2. I’m the biggest fan of Domaine Hubert 2006 that I know, and I really like Calvados. My bias is towards those with a strong, clean apple flavor, which means that generally speaking I prefer the younger to the older; Pays d’Auge (apples, double-distilled in pot stills) to Domfrontais (lots of pears, column stills); stronger to 40% (duh), and farm producers to the large producers/buyers/blenders. I’m disclosing my personal preferences, since they may differ from other people’s. The DH2006 has an intense apple flavor that I love. I’m looking forward to making a fair comparison to this NAS version. But I completely subscribe to MAO’s skepticism towards the 6yo designation without legal proof – that’s not how age statements work!


    • That’s interesting, I also think I have a preference for Calvados with a strong, clean apple flavor but the Hubert didn’t do it for me. Admittedly, I finished my bottle over a year and a half ago and it was probably only my third or fourth bottle of Calvados I had bought so it’s quite possible that my tastes have changed since then. It’s also possible that I didn’t give it the proper air time in the glass for some of the fumes to blow off. I’m looking forward to the results of your blind tasting.

      Florin, are there any specific farm producers you like? I am traveling to Normandy at the end of August and am planning now which producers I’d like to visit. I’m hoping to pick up some interesting bottles while I’m there.


      • I don’t have enough experience with farmer producers to make recommendations. The overwhelming majority (95%+) don’t export to the US and most never sold a bottle in a store outside Normandy. My suggestion is to either i) stay locally and get recommendations while there, ii) look up in Charles Neal’s book for the ones with the funniest-looking faces and wearing rubber boots, or iii) ask Charles Neal. I would stay away from the houses you’ve heard of, perhaps with the exception of Camut (I don’t personally like them but they are the most famous) and Michel Huard.


        • Thank you. I actually just received the Charles Neal book in the mail yesterday, so perfect timing. I’ll look for the goofiest farmers and add them to my itinerary. Camut also seems like an obligatory stop, as you mentioned.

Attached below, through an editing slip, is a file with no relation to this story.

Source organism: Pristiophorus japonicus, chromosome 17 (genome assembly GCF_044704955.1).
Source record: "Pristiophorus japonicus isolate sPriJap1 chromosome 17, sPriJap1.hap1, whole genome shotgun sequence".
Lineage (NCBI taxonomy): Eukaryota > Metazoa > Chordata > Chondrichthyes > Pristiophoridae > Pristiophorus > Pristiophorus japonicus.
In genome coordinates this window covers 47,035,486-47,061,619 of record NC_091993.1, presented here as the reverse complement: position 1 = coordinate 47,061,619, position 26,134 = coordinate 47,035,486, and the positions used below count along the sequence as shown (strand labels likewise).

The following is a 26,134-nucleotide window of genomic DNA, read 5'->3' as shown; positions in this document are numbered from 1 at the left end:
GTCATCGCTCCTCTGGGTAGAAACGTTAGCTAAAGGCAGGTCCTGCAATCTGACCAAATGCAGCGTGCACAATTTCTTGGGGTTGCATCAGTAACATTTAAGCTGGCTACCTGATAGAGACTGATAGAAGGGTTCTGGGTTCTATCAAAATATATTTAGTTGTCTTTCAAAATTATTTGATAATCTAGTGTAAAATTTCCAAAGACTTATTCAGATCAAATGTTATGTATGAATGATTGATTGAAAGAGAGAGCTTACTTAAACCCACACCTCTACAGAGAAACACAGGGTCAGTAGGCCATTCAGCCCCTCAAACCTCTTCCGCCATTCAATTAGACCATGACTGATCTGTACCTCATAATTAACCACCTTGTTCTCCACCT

3. I think whisky drinkers will find a 15-year-old calvados an agreeable entry to the spirit. At that age, the wood provides flavors the malt fan can relate to.


  4. So I finally had a blind head-to-head of the 2006 Domaine Hubert (DH06) and the current version (DH16). The blinding itself was difficult, since the difference in color and body is readily apparent: DH06 looks and swirls like a honeyed Sauternes, DH16 like a Sauvignon Blanc. So I tasted them trying not to look at the liquid. The nose is comparable: full-on apple, very rich, layered. More apple pie in DH06, i.e. some pretty baked, caramelized apple notes, not there in DH16. The difference is more apparent in the taste: the DH16 is somewhat uni-dimensional whereas in DH06 the apple spirit is enveloped in a slight sweetness – again, like your favorite apple pie (still tart and fully fruit-driven, we’re talking Julian apple pie, not Entremann’s). Richer, longer finish in DH16. I should say that early on in the tasting I occasionally got some fleeting metallic, coppery flavors, that seemed to disappear with time in the glass. (Good thing they did, too.)

    The reveal confirmed my suspicions, that the richer, more balanced spirit was DH06. This being said, the family resemblance is very obvious, and both are good Calvadoseses. DH16 is the younger, cheaper brother, that probably anyone in Calvados will be happy to drink if put in front of them – and I along with them. DH06 seems to be aged to perfection, to the point where the wood adds richness and mellows the harsh spirit, but does not distract: you never wonder if it’s bourbon or Cognac, this can only be Calvados.

    I’ll add to the disclaimers above that I grew up with plum brandy, so I am biased towards un-aged fruit spirits (not everybody’s favorite drink, I learned again and again). So I may like the DH16 more than others will. But even so, DH06 is clearly the better Calvados. Moreover, I have absolutely no doubt that DH06 and DH16 differ in age, by a considerable margin – 7 years vs 3-4 years most likely.

    DH16: 82pts; DH06: 88pts.